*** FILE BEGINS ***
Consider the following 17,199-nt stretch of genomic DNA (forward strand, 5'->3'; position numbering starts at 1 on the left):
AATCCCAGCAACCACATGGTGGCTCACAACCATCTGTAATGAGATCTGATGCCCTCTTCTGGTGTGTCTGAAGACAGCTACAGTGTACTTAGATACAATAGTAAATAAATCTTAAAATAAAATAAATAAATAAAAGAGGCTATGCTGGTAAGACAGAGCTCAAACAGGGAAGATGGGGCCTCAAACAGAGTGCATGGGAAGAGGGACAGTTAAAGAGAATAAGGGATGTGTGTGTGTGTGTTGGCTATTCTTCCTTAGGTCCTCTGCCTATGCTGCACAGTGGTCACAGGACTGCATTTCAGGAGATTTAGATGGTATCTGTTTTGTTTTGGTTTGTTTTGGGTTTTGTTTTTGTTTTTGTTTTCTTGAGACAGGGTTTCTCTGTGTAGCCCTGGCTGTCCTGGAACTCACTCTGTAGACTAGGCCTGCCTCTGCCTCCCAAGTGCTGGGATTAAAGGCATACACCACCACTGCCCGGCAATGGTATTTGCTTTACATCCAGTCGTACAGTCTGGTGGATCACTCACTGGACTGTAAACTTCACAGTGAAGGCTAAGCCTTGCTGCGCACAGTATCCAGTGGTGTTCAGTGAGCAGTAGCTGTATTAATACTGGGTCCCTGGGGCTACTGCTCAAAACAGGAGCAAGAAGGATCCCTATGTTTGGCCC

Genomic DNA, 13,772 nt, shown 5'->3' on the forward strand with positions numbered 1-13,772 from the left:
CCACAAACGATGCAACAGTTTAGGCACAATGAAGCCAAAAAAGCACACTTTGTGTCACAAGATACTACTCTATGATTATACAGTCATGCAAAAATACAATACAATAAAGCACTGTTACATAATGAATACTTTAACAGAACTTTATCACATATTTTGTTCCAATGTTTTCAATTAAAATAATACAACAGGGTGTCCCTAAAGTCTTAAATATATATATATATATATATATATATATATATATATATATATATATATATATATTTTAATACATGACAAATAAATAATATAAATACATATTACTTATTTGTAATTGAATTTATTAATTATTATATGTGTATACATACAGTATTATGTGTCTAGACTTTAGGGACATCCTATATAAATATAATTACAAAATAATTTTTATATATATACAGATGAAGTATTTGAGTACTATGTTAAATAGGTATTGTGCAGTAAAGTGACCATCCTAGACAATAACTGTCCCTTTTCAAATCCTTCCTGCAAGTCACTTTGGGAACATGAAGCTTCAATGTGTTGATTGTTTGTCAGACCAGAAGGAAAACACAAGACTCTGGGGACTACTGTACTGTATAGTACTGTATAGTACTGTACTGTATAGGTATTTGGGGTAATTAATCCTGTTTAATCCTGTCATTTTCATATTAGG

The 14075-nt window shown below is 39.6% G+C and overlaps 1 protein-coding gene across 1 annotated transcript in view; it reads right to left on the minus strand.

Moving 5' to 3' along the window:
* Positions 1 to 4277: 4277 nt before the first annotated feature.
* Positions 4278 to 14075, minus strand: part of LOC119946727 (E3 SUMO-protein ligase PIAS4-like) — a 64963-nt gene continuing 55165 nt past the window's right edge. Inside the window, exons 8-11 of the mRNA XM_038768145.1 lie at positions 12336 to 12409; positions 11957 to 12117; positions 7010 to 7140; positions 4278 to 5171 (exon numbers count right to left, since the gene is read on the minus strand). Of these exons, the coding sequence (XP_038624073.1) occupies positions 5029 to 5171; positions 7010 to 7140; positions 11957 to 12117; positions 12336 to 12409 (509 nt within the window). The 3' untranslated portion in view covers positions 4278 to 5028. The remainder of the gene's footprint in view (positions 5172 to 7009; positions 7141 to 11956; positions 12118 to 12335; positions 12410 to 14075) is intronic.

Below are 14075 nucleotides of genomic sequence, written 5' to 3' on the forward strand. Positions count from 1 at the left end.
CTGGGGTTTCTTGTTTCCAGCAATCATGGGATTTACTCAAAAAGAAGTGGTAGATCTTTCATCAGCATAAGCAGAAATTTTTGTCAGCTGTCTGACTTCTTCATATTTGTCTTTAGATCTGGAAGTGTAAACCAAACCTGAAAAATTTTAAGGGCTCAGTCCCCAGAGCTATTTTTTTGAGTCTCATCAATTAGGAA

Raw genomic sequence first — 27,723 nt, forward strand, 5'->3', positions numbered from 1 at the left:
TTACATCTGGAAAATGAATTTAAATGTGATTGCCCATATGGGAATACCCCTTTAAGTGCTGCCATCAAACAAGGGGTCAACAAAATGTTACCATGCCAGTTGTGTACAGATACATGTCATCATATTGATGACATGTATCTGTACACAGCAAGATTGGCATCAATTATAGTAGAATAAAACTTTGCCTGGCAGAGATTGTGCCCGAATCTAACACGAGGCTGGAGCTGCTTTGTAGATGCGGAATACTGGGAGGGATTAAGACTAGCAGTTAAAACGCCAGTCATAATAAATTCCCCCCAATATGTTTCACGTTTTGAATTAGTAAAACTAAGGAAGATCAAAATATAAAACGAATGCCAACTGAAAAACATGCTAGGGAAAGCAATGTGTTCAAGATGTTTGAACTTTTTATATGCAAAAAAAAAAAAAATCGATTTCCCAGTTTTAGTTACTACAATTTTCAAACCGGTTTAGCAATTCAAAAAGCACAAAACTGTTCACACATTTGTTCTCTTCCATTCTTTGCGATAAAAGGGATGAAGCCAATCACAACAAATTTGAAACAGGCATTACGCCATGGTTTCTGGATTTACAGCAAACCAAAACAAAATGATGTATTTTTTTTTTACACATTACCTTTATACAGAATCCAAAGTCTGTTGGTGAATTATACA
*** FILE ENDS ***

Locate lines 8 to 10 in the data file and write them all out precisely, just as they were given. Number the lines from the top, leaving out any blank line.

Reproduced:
* Positions 4278 to 14075, minus strand: part of LOC119946727 (E3 SUMO-protein ligase PIAS4-like) — a 64963-nt gene continuing 55165 nt past the window's right edge. Inside the window, exons 8-11 of the mRNA XM_038768145.1 lie at positions 12336 to 12409; positions 11957 to 12117; positions 7010 to 7140; positions 4278 to 5171 (exon numbers count right to left, since the gene is read on the minus strand). Of these exons, the coding sequence (XP_038624073.1) occupies positions 5029 to 5171; positions 7010 to 7140; positions 11957 to 12117; positions 12336 to 12409 (509 nt within the window). The 3' untranslated portion in view covers positions 4278 to 5028. The remainder of the gene's footprint in view (positions 5172 to 7009; positions 7141 to 11956; positions 12118 to 12335; positions 12410 to 14075) is intronic.

Below are 14075 nucleotides of genomic sequence, written 5' to 3' on the forward strand. Positions count from 1 at the left end.
CTGGGGTTTCTTGTTTCCAGCAATCATGGGATTTACTCAAAAAGAAGTGGTAGATCTTTCATCAGCATAAGCAGAAATTTTTGTCAGCTGTCTGACTTCTTCATATTTGTCTTTAGATCTGGAAGTGTAAACCAAACCTGAAAAATTTTAAGGGCTCAGTCCCCAGAGCTATTTTTTTGAGTCTCATCAATTAGGAA